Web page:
City manager in line for 12% raise
After more than a year as Medford's city manager, Brian Sjothun is on tap to get a 12 percent raise, bringing his base salary to $170,000.
On Thursday, the Medford City Council will consider a new contract for Sjothun that would give him an $18,000 increase from his current salary of $152,000.
"Some people think we went in too low, and that we're still low," Councilor Mike Zarosinski said.
Based on cities of comparable size, Medford offers a competitive salary for the position, Zarosinski said. Bend, for example, pays its city manager $176,000 a year, according to the Bend Bulletin. Springfield's city manager got an annual wage bump to $161,683 this year from $157,955, according to The Register-Guard.
Zarosinski said Sjothun's new salary is in line with other top department heads in government throughout the state.
Under the new contract, Sjothun would get a $500 vehicle allowance each month and $350 a month to a health account. Sjothun also would receive protection against termination without cause until July 1, 2019.
Zarosinski said this clause is a continuation of an agreement that would allow Sjothun to return to work at the Parks and Recreation Department with a salary of $135,000. Sjothun was previously director of the department, though if he returned his title would be "director of special projects."
Zarosinski said Sjothun has exceeded expectations as city manager and has brought a steady hand to the city after a difficult period when the City Council fired one city manager and then had difficulty finding a replacement.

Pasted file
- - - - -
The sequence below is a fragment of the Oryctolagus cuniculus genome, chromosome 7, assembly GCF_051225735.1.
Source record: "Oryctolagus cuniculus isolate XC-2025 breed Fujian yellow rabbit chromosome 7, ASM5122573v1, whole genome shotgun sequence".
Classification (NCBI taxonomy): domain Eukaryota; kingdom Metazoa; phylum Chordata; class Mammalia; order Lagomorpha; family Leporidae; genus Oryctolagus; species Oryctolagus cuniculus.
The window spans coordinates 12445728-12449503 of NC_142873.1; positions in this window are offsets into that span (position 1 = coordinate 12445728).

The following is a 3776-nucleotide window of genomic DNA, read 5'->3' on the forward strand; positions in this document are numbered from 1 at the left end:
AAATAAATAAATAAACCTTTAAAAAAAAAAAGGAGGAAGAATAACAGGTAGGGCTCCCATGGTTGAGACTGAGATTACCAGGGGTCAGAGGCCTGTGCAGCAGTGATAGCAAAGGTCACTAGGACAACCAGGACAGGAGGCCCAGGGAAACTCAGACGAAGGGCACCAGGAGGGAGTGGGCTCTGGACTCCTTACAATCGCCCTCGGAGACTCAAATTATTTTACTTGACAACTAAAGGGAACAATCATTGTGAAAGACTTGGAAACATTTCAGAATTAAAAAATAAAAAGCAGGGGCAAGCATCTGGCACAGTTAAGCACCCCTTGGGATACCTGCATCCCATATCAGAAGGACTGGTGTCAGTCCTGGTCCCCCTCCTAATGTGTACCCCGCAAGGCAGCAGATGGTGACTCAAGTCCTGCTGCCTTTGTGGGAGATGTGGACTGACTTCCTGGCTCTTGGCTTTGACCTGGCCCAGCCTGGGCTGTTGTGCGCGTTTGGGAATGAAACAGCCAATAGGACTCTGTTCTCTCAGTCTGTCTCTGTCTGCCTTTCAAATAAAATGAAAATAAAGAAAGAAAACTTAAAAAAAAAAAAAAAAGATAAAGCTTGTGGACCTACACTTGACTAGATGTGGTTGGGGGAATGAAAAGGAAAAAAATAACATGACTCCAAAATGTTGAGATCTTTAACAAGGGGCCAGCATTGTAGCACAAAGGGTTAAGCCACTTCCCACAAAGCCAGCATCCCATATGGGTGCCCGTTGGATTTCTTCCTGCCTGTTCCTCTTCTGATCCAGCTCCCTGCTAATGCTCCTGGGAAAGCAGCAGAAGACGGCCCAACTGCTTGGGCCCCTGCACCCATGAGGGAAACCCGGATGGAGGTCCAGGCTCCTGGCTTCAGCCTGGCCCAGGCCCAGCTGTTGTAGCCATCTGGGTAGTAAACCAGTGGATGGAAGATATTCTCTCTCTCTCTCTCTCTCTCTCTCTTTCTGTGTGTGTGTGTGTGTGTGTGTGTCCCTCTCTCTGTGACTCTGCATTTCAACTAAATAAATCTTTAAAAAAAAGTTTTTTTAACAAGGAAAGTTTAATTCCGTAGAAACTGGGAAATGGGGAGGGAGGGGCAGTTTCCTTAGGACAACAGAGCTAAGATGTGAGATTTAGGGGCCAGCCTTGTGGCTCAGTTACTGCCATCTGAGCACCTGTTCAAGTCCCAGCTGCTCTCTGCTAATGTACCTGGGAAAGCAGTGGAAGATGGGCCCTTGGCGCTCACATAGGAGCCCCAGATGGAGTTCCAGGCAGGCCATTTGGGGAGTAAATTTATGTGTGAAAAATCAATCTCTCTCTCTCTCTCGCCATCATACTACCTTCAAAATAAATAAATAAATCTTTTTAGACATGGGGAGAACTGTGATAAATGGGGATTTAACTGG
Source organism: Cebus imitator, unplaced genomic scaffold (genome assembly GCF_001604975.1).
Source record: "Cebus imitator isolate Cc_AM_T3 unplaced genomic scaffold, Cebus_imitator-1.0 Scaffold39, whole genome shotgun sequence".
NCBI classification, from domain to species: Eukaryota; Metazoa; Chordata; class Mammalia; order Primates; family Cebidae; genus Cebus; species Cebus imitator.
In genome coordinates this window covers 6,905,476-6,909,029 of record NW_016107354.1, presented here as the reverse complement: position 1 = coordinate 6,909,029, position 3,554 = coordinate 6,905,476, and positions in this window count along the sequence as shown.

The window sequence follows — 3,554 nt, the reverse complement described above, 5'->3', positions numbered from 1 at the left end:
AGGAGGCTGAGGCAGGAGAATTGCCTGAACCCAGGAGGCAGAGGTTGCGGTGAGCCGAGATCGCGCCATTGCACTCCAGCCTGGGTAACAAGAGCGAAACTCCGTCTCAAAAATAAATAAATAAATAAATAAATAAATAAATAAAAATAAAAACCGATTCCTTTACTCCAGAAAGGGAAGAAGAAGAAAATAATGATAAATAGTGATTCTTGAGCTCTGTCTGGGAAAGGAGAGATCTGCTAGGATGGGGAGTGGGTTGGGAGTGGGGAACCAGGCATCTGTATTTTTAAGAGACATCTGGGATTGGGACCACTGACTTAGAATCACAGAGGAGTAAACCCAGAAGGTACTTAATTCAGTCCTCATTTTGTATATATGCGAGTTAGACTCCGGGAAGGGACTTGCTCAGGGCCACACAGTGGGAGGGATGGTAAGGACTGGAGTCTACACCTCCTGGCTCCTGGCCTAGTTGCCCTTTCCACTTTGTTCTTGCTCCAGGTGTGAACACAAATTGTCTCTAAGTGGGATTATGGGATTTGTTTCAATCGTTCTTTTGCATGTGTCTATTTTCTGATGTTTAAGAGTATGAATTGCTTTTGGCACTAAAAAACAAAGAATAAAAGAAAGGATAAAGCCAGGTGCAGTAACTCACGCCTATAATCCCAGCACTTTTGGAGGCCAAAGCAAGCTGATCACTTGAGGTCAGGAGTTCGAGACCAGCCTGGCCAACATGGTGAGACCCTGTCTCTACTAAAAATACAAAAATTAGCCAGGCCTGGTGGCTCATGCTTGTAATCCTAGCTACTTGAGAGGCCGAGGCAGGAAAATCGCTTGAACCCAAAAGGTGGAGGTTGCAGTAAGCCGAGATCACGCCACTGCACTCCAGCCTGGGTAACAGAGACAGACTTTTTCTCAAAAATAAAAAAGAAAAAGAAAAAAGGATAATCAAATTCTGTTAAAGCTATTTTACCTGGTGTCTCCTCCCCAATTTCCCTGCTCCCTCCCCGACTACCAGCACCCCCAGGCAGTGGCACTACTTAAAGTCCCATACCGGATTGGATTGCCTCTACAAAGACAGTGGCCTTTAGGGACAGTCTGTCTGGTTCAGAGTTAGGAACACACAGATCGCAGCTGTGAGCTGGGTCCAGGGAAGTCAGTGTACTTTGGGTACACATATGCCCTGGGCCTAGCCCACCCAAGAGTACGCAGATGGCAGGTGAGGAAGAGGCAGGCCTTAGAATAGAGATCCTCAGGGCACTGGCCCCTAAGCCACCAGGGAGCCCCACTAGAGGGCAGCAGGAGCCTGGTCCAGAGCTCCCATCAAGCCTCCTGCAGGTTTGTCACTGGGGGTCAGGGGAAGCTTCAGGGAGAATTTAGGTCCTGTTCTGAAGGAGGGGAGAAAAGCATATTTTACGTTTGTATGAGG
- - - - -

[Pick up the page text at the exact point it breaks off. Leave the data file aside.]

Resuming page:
"I think that obviously we came off a particularly contentious and odd situation when he came in," Zarosinski said.
During his first year, Sjothun helped change the culture of city government so that it works well with the council and the community, Zarosinski said.
Sjothun has done a good job preparing for some major achievements in the future, such as expanding the urban growth boundary and transportation planning, Zarosinski said.
"He's done a good job with his executive staff to help move that forward," he said.
Sjothun said he didn't ask for a salary hike or put a number out for consideration.
"It was something offered to me," he said. "Money is not the driving force for me."
Sjothun said he's spent the past year working on getting the city manager's office to better serve the community, the council and city staff.
He hired Kelly Madding as his deputy city manager and Kristina Johnsen as the city's community relations coordinator.
Now the city is looking for a new finance director. Sjothun said he's hoping for someone who acts as chief financial officer to chart revenue and expense trends for the next six to 12 years. For instance, Sjothun said the city's share of the Public Employees Retirement System is projected to increase by $2 million a year, which will put pressure on upcoming budgets and requests for additional employees.
"We really need to start planning for the future," Sjothun said.
Sjothun said the city will consider a new recreation center and an aquatics center, though locations haven't been finalized.
While the city will focus on the urban growth boundary expansion and a transportation plan, Sjothun said he foresees developing some kind of incentive to create more affordable housing.
While Sjothun received generally positive reviews from the council, he said one area he needs to work on is providing the council more time to study complicated issues.
Councilor Kevin Stine said Sjothun started the job with a salary that is lower than many cities the size of Medford in Oregon.
At the same time, the council had significant expectations for someone in the city manager's seat.
"We want someone who comes with ideas but also knows how to get the best out of the staff," Stine said.
Medford faces questions over homelessness and marijuana, and Sjothun has done a good job showing the council this city is not unique in dealing with these issues, Stine said.
"Medford's not an island," he said. "We are not the only city in Oregon or the West Coast that has certain issues."
Stine said he thinks Sjothun has so far met the expectations for the job.
"His pay should be commensurate with the work he's doing," he said.